Is a Builder Responsible for Defects
A builder is responsible for any defects that they have caused themselves, either through incompetence or by making a mistake. It’s important to know what your rights are in this situation. Otherwise, you might find yourself facing significant expenses that you should normally not cover yourself.
What types of defects is a builder responsible for?
Everything that can be tied to work being done improperly is generally the responsibility of the builder who was responsible for that work. This includes simple mistakes, as well as more major errors resulting from general incompetence. Some examples include:
- Injuries caused by an improperly secured construction element
- Damage to surrounding buildings resulting from your own construction
- Loss of property value due to damage
- Repairs and replacements to compensate for inadequately done work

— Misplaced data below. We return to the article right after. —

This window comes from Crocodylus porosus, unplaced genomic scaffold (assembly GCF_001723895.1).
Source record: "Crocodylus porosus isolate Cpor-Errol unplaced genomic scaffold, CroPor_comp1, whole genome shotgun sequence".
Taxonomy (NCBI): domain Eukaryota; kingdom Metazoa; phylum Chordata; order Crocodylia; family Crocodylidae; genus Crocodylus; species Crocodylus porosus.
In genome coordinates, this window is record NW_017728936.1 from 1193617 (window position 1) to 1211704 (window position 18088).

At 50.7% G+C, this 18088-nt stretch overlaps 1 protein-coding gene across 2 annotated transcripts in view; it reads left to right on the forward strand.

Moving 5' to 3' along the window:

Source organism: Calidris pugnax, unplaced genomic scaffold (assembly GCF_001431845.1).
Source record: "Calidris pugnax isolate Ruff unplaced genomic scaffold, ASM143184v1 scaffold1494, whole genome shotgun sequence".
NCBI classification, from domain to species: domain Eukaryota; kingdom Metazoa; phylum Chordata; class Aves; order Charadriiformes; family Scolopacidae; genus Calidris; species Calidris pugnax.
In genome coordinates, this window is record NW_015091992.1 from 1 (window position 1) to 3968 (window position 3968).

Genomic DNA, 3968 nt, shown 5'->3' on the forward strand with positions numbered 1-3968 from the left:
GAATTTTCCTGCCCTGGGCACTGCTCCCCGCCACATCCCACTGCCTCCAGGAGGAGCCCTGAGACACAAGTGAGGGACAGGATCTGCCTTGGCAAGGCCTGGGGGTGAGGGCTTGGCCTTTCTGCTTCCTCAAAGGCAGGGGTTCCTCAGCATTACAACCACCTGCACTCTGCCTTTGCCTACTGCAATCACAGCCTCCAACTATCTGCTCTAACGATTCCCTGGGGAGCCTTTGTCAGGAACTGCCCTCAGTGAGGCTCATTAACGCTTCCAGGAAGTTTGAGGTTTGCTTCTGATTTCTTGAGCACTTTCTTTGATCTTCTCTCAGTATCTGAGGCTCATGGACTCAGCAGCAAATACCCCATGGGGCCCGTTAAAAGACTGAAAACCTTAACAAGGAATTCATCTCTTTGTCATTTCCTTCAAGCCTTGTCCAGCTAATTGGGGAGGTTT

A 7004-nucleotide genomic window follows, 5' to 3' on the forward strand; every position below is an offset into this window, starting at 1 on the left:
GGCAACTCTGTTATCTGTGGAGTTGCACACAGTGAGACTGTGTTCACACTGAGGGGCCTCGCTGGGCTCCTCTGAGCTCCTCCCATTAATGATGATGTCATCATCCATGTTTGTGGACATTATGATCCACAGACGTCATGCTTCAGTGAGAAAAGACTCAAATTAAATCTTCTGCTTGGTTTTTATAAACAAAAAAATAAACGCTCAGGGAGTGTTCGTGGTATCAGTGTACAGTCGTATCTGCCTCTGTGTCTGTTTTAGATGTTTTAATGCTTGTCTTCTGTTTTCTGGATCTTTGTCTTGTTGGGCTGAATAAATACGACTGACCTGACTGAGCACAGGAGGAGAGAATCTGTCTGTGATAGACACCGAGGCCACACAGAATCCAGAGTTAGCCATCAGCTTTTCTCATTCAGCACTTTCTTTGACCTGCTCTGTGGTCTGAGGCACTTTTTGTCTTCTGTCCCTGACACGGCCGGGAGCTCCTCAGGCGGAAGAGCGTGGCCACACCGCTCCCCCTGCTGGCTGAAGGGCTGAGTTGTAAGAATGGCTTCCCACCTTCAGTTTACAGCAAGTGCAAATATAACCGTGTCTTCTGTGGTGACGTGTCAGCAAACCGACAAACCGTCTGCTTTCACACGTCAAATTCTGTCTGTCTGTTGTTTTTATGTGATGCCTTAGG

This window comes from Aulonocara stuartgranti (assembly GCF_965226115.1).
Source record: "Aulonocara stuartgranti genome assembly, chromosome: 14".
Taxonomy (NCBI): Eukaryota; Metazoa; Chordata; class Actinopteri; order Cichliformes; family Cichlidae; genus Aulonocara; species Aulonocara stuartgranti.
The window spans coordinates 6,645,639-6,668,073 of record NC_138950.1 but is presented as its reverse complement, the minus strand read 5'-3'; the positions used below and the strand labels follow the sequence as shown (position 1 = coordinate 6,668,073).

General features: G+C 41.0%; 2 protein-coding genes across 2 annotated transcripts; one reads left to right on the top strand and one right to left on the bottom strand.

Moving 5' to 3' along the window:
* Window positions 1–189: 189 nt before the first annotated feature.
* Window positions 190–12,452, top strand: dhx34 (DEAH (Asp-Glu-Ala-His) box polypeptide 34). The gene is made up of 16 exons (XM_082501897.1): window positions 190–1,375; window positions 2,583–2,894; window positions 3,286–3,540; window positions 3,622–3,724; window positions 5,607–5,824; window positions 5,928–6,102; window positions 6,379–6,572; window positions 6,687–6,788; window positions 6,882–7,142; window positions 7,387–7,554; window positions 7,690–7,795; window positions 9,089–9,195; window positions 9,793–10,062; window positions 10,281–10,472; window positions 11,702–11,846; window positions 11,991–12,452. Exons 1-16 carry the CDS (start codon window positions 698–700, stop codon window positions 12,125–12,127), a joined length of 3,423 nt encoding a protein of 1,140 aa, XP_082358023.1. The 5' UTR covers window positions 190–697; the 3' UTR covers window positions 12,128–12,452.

As long as you can attribute the problem to a specific flaw in the construction, you likely have a good case on your hands against the contractor. This may not always be the case though. Certain more complicated problems require an evaluation by an attorney who specializes in construction to get an objective overview of how bad things really are.
What should I do if I discover defects in a completed project?
Once you’ve discovered defects in a project that you’ve ordered, it’s important to assess the situation from a legal perspective and figure out if you can get compensated. You should not have to pay out of your own pocket for someone else’s mistakes, obviously. But it can sometimes be difficult to prove who was at fault.
This gets more valid the longer you wait to initiate legal proceedings. This means that you should start searching for a resolution to the problem as soon as you’ve discovered it. Don’t delay, and don’t assume that the builder will contact you with a proposed resolution on their own. You have to take matters into your own hands, even if that’s sometimes an uncomfortable prospect once you start to deal with the legal system.